|Origin||Charleston, South Carolina|
|Genres||Gullah – jazz – World music|
|Labels||Resilience Music Alliance|
|Members||Quentin E. Baxter (drums)|
Kevin Hamilton (bass)
Quiana Parler (vocals)
Clay Ross (guitar, vocals)
Charlton Singleton (trumpet, vocals)
Ranky Tanky is an American musical ensemble based in Charleston, South Carolina. It specializes in jazz-influenced arrangements of traditional Gullah music, a culture that originated among descendants of enslaved Africans in the Lowcountry region of the US Southeast. Apart from lead vocalist, Quiana Parler, four of the group's members, Quentin Baxter, Kevin Hamilton, Clay Ross, and Charlton Singleton, previously played together in the Charleston jazz quartet The Gradual Lean in the late 1990s.
Baxter, Hamilton, Ross, and Singleton met while studying music at the College of Charleston in the 1990s, where they formed a jazz quartet called Gradual Lean. After splitting up to pursue individual careers for the following two decades, an idea came from Ross to reform the group, this time as an exploration of Gullah music, a cultural tradition from which Baxter, Hamilton, and Singleton have roots. For this project, vocalist and fellow Charlestonian Quiana Parler was brought on board. While Ross and Parler are not themselves from a Gullah community, all the band members grew up in South Carolina.
Prior to forming Ranky Tanky, Ross was active in the band Matuto, a world music group which combined Brazilian Forró music with modern jazz elements. The other band members' careers have been similarly varied: Parler was a contestant on season two of American Idol, while Singleton is currently the musical and artistic director of the Charleston Jazz Orchestra. Baxter is currently touring with jazz artists René Marie and Freddy Cole, and is Professor of Jazz Percussion at the College of Charleston. In 2012, Hamilton was a Collaborating Artist in the US State Department's OneBeat musical exchange program.
The name "Ranky Tanky" comes from a Gullah expression roughly translated as 'get funky.' The overall goal of the group was to create a contemporary interpretation of the Gullah musical vocabulary to share with the world, while remaining true to the pared-down, working-class attitude of the songs.
Ranky Tanky (2017)
Ranky Tanky's debut studio album featured 13 tracks, all of which are arrangements of Gullah folk songs. Writing for NPR, Banning Eyre declared that "on the self-titled debut by the quintet Ranky Tanky, Gullah songs are lively, soulful honey to the ears...in a pop music milieu ever hungry for newness, this group proves that the right musicians can make the past new all over again."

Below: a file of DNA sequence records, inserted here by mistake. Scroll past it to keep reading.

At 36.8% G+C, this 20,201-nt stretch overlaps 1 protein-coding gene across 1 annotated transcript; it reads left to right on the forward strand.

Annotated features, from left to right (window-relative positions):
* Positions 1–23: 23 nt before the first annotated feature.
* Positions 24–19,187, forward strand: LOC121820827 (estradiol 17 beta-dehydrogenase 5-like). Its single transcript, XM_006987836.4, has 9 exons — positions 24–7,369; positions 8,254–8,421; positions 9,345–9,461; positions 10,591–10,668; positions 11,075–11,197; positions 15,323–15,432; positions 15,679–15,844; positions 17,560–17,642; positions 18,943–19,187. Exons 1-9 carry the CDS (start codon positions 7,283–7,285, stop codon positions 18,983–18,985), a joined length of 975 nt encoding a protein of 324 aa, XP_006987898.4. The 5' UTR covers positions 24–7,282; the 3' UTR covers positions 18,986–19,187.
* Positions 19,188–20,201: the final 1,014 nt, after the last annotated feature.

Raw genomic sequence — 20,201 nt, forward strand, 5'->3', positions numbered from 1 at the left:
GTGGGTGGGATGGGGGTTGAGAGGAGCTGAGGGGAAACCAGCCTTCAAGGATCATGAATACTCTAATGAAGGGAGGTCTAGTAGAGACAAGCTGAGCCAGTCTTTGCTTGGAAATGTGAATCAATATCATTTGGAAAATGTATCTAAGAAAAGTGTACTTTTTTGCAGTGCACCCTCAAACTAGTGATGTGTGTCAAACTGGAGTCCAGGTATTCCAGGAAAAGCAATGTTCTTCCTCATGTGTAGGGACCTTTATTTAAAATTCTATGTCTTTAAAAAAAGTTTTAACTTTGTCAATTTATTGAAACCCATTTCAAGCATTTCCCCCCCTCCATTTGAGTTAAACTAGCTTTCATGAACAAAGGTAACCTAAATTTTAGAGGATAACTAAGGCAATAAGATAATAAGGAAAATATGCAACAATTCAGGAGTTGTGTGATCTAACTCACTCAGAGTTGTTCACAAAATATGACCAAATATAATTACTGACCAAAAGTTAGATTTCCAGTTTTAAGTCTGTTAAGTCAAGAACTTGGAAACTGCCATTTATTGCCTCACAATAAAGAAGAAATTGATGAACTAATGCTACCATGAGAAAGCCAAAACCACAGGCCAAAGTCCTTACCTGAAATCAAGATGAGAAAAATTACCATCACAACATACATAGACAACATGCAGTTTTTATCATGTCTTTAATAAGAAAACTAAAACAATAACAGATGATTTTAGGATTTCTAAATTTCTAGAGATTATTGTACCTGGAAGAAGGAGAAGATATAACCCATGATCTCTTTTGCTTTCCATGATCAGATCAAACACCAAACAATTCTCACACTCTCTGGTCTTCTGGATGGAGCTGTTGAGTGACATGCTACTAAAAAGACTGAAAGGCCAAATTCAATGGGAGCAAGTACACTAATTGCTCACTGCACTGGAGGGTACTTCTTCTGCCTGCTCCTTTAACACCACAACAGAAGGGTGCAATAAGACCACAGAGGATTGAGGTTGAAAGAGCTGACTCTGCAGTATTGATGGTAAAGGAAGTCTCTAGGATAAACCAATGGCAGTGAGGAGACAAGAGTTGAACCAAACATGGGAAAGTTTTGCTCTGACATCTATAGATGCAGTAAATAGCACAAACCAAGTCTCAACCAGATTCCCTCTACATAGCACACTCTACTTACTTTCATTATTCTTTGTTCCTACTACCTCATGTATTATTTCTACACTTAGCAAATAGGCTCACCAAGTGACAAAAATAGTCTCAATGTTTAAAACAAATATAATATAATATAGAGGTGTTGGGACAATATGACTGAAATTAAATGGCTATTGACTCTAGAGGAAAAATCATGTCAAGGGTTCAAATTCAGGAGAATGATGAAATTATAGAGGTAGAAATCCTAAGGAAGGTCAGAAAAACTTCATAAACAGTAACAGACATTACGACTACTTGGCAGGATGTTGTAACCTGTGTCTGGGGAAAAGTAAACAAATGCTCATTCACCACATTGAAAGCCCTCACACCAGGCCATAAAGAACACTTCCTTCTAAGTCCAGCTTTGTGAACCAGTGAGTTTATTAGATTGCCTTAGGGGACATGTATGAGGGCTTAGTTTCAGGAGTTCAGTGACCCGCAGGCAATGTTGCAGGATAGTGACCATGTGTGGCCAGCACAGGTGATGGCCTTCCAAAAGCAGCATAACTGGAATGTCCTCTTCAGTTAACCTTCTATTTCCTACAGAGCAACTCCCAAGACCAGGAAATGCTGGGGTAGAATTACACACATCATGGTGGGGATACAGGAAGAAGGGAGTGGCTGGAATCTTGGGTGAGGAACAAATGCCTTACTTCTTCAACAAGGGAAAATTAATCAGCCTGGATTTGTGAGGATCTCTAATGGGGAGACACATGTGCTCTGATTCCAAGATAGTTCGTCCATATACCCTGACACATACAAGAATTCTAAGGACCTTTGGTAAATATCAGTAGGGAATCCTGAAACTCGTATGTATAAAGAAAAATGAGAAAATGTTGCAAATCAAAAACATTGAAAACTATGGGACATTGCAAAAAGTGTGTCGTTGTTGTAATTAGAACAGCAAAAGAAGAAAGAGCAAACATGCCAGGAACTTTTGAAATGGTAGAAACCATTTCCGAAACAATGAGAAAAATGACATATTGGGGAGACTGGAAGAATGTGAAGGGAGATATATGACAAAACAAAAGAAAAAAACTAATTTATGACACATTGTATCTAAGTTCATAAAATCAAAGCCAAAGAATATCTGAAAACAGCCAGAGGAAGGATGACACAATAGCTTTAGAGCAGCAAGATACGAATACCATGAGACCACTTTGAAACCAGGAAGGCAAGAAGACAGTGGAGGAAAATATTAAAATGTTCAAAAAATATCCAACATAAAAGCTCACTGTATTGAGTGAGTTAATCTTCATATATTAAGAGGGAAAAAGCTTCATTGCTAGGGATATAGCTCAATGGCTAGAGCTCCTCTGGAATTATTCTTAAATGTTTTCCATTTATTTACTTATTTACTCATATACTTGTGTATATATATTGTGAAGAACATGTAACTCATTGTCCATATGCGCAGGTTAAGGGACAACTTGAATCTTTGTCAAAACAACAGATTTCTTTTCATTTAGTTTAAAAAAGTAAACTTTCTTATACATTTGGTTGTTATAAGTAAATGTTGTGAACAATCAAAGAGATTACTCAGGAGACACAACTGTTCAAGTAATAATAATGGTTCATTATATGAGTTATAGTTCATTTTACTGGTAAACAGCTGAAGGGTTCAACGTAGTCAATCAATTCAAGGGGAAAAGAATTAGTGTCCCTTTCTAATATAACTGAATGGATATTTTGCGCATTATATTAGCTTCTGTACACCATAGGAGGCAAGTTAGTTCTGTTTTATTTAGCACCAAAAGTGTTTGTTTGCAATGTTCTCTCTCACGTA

Musical style and reception
The Gullah lyrics and melodies that Ranky Tanky uses range from traditional spirituals, to children's rhymes and dance music. Due to its relative geographic isolation, the Sea Islands region preserved more of the West African rhythms, dialects, and musical traditions than the mainland US, which once combined with British colonial influence emerged as the distinct Gullah culture. Ranky Tanky's use of instruments like the electric guitar and trumpet are novel additions to Gullah music, which was historically performed using only a cappella voices and body percussion. Ross credits the 20th century African American folk singer Bessie Jones as laying much of the groundwork for the band, due to her extensive recording and documentation of the songs and rhymes later used in Ranky Tanky.
Akornefa Akyea's review of their song That's Alright on Afropop Worldwide stated that: "you hear the common theme in most spirituals of looking to life after death as a welcome reprieve from the inhumane conditions experienced by enslaved black people in America...it’s this incredible duality of profound sadness positioned in front of a forward-moving rhythm section that quite frankly makes you want to dance and sing along with hope."
A review by Bobby Reed of Ranky Tanky in DownBeat Magazine declared: "lead singer Quiana Parler is a powerhouse presence, and trumpeter Charlton Singleton is amazingly adept at crafting lines that complement the singer’s timbre. A good example is “O Death,” on which the trumpeter’s lament is akin to a vocal delivery. On “Turtle Dove,” electric guitarist Clay Ross plays in a style that seems to draw a connection to West African music of the 20th century."
- Quentin E. Baxter (drums) (2016-present)
- Kevin Hamilton (bass) (2016-present)
- Quiana Parler (lead vocals) (2016-present)
- Clay Ross (guitar, vocals) (2016-present)
- Charlton Singleton (trumpet, vocals) (2016-present)
|Title||Formats||Details||Peak chart positions|
|Ranky Tanky||Compact Disc, Digital Download||
- Lesemann, T. Ballard. "Clay Ross Reunites with the Gradual Lean." Charleston City Paper. Charleston City Paper, 20 Dec. 2010. Web. Retrieved 10 Feb. 2018.
- "Jazz Music: Top Jazz Albums & Songs Chart." Billboard. Billboard-Hollywood Reporter Media Group, 10 Feb. 2018. Web. Retrieved 10 Feb. 2018.
- "Ranky Tanky Builds On The Music And Culture Of Slave Descendants." NPR. NPR, 25 Dec. 2017. Web. Retrieved 10 Feb. 2018.
- Eyre, Banning. "Ranky Tanky's Self-Titled Debut Makes Traditional Gullah Songs New." NPR. NPR, 11 Jan. 2018. Web. Retrieved 10 Feb. 2018.
- "Meet the Band." Charleston Jazz Orchestra, Charleston Jazz, 2017. Web. Retrieved 10 Feb. 2018.
- "Bio -- Quentin E. Baxter". Baxtermusic.org. Marcus Amaker Design. Retrieved 10 February 2018.
- "Kevin Hamilton." OneBeat.org. OneBeat and Found Sound Nation Inc., 2012. Web. Retrieved 10 Feb. 2018.
- Akyea, Akornefa. "Ranky Tanky." Afropop Worldwide. Public Radio International, 26 Oct. 2017. Web. Retrieved 10 Feb. 2018.
- Reed, Bobby. "Ranky Tanky." DownBeat Reviews. Maher Publications, Dec. 2017. Web. Retrieved 10 Feb. 2018.
- "THE BAND." RankyTanky.com. Web. Retrieved 10 Feb. 2018.